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Smithsonian – 26/2/2015 – USA

Please Touch the Art: 3-D Printing Helps Visually Impaired Appreciate Paintings

In museums the world over, one rule trumps all others: look but don’t touch. But what if you can’t look? Why should being blind prevent a person from appreciating works of art that are not only masterpieces, but also an important part of his or her country’s cultural history? That was the question facing the Madrid’s Prado museum. As with many other European museums, the Prado has worked hard over recent years to widen access to its collections, investing in outreach programs or simply installing wheelchair ramps throughout its historic galleries. Up until now, however, blind and partially sighted people have been unable to enjoy the museum’s vast collection, which includes iconic works by Goya, El Greco and Velázquez.

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Sydney Morning Herald – 7/3/2015 – Australia

Prado exhibition unlocks paintings for the blind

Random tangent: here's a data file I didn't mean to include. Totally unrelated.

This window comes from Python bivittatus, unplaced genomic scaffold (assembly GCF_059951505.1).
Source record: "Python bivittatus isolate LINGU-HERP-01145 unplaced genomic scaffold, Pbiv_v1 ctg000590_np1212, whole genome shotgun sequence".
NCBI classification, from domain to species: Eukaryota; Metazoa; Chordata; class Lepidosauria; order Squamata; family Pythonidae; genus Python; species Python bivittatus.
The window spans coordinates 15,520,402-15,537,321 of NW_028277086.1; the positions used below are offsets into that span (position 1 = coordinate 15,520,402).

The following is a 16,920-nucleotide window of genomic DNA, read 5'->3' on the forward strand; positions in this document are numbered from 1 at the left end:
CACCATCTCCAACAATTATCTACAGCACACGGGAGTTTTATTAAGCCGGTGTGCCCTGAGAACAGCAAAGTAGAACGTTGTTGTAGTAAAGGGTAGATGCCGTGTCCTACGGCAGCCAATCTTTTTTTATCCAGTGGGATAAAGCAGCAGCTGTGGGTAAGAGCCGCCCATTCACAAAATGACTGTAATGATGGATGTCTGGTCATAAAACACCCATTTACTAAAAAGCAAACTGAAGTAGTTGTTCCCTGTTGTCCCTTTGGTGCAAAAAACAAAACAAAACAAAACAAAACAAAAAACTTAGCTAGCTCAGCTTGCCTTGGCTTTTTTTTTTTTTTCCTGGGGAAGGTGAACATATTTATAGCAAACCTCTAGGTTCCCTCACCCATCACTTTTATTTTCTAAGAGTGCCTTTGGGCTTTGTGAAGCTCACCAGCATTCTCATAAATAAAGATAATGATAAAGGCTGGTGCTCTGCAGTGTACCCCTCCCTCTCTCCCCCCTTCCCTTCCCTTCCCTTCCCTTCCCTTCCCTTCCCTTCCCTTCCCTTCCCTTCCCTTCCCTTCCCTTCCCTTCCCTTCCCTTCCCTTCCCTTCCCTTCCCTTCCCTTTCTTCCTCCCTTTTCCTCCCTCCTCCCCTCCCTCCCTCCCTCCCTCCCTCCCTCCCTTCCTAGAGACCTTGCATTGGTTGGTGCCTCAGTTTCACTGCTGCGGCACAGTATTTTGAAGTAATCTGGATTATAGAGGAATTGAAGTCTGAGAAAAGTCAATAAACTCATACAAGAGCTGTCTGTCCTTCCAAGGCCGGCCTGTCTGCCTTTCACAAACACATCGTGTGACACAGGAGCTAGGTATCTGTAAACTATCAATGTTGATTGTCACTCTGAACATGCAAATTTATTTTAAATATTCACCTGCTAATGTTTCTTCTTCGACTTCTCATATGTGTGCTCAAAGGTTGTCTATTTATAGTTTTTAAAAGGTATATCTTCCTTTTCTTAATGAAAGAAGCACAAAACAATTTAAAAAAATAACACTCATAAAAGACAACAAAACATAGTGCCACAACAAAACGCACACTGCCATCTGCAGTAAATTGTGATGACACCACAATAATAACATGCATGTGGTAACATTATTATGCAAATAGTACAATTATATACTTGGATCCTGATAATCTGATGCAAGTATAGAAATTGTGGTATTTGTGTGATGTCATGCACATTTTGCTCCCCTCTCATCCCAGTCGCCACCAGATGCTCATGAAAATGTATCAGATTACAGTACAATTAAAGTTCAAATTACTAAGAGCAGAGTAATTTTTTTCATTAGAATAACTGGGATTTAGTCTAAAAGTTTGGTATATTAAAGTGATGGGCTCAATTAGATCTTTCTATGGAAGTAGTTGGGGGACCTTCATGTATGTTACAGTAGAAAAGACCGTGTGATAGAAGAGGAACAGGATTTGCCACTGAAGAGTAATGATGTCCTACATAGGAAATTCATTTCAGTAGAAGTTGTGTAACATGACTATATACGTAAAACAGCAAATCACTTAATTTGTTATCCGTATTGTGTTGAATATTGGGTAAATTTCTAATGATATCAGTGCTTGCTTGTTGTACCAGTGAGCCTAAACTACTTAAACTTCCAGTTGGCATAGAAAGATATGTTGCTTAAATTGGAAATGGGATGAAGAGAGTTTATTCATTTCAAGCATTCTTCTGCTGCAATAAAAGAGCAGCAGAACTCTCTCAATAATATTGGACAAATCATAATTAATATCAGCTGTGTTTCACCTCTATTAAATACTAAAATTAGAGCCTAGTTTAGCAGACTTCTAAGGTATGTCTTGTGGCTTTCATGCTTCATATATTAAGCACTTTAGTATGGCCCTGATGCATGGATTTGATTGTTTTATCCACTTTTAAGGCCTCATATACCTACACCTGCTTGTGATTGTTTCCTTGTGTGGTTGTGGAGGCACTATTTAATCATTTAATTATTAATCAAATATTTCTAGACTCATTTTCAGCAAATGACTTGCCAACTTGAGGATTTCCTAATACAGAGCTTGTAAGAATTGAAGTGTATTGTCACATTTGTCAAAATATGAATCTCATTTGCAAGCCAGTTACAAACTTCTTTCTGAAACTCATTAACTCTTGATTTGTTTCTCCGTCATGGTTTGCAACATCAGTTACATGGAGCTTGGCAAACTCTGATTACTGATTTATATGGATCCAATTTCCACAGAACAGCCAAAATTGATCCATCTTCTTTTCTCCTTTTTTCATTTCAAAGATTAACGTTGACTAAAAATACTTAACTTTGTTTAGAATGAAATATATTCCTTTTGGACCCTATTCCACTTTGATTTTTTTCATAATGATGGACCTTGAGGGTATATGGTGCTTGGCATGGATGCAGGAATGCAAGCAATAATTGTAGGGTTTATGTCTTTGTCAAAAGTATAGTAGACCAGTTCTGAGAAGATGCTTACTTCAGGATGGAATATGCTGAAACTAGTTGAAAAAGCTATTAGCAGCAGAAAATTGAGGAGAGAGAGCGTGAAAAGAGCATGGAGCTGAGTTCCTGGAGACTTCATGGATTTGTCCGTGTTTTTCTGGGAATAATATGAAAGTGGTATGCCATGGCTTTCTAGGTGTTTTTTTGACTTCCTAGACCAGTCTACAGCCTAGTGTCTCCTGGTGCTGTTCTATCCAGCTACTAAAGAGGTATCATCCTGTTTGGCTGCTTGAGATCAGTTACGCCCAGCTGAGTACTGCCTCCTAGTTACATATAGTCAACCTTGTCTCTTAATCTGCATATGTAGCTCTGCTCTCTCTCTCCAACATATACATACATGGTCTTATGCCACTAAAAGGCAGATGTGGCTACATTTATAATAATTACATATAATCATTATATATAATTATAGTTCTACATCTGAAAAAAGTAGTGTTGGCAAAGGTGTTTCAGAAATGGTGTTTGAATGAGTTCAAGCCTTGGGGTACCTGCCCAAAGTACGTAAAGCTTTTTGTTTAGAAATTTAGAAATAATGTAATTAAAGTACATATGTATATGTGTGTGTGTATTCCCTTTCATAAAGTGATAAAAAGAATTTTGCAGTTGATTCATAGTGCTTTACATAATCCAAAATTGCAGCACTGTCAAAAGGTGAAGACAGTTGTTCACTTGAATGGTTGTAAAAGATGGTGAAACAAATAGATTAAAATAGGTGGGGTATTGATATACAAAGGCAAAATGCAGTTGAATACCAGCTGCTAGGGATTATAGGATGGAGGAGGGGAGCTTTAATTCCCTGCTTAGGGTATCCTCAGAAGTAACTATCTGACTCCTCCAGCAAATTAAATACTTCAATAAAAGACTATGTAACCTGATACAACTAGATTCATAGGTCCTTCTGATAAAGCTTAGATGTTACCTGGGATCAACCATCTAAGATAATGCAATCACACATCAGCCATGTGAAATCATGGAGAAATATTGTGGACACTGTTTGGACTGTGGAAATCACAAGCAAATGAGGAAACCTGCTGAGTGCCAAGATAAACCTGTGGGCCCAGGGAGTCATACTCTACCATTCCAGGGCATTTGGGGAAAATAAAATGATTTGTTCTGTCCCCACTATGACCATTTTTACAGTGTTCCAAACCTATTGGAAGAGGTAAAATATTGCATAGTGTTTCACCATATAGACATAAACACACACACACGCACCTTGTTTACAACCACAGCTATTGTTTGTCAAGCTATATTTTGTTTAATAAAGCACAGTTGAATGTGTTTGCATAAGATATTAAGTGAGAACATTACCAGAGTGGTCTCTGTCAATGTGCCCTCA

Guards make sure visitors to the Museo del Prado stay at arm’s length from its masterpieces. But here on a recent morning was Jose Pedro Gonzalez running his fingers over one of El Greco’s most famous paintings, The Nobleman With His Hand on His Chest. He went back and forth over the nobleman’s eyes, rubbed his beard and eventually reached his hand, tracing the edges of each digit.

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The Star – 13/272015 – Canadá

Go ahead and touch the Mona Lisa

The No. 1 unspoken rule in an art museum: Don’t touch. Museum guards are strategically placed throughout museums to ensure harmful oils on visitors’ hands won’t corrode artwork. But at a current exhibition at the Museo del Prado in Madrid, touching is encouraged. Works from masters such as Leonardo da Vinci, Francisco Goya and El Greco can be felt at the exhibition for the museum’s visually impaired guests. It features six three-dimensional works from different genres created using a technique called “Didu” that adds volume and texture. The works are accompanied by text written in braille. The museum’s sighted guests can experience the exhibit with masks and an accompanying audio guide.